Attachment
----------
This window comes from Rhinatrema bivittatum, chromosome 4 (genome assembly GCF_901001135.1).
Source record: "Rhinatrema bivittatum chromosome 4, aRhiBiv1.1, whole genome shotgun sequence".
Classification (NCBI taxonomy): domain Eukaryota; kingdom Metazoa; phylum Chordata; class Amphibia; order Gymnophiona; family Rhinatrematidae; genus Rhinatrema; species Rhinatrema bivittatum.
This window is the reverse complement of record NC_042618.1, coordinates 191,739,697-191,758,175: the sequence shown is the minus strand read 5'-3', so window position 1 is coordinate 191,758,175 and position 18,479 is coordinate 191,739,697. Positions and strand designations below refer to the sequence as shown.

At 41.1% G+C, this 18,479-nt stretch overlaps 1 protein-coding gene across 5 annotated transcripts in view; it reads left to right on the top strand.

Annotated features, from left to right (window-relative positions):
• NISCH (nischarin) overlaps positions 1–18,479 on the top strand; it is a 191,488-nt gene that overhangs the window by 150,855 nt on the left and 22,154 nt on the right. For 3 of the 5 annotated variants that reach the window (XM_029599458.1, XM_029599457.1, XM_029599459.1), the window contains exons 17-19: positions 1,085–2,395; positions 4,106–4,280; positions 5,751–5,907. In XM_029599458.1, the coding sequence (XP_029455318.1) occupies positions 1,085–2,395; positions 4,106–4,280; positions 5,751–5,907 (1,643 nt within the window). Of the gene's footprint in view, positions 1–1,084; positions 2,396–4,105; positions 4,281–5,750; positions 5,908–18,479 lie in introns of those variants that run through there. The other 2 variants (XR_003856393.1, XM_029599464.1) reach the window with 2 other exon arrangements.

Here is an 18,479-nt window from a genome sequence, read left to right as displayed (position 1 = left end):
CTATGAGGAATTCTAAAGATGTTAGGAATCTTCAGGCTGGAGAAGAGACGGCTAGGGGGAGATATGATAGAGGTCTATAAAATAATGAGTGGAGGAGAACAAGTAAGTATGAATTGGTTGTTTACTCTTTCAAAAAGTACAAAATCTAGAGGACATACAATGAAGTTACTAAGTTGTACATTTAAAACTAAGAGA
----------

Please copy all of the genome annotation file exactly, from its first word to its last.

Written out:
This window comes from Rhinatrema bivittatum, chromosome 4 (genome assembly GCF_901001135.1).
Source record: "Rhinatrema bivittatum chromosome 4, aRhiBiv1.1, whole genome shotgun sequence".
Classification (NCBI taxonomy): domain Eukaryota; kingdom Metazoa; phylum Chordata; class Amphibia; order Gymnophiona; family Rhinatrematidae; genus Rhinatrema; species Rhinatrema bivittatum.
This window is the reverse complement of record NC_042618.1, coordinates 191,739,697-191,758,175: the sequence shown is the minus strand read 5'-3', so window position 1 is coordinate 191,758,175 and position 18,479 is coordinate 191,739,697. Positions and strand designations below refer to the sequence as shown.

At 41.1% G+C, this 18,479-nt stretch overlaps 1 protein-coding gene across 5 annotated transcripts in view; it reads left to right on the top strand.

Annotated features, from left to right (window-relative positions):
• NISCH (nischarin) overlaps positions 1–18,479 on the top strand; it is a 191,488-nt gene that overhangs the window by 150,855 nt on the left and 22,154 nt on the right. For 3 of the 5 annotated variants that reach the window (XM_029599458.1, XM_029599457.1, XM_029599459.1), the window contains exons 17-19: positions 1,085–2,395; positions 4,106–4,280; positions 5,751–5,907. In XM_029599458.1, the coding sequence (XP_029455318.1) occupies positions 1,085–2,395; positions 4,106–4,280; positions 5,751–5,907 (1,643 nt within the window). Of the gene's footprint in view, positions 1–1,084; positions 2,396–4,105; positions 4,281–5,750; positions 5,908–18,479 lie in introns of those variants that run through there. The other 2 variants (XR_003856393.1, XM_029599464.1) reach the window with 2 other exon arrangements.

Here is an 18,479-nt window from a genome sequence, read left to right as displayed (position 1 = left end):
CTATGAGGAATTCTAAAGATGTTAGGAATCTTCAGGCTGGAGAAGAGACGGCTAGGGGGAGATATGATAGAGGTCTATAAAATAATGAGTGGAGGAGAACAAGTAAGTATGAATTGGTTGTTTACTCTTTCAAAAAGTACAAAATCTAGAGGACATACAATGAAGTTACTAAGTTGTACATTTAAAACTAAGAGA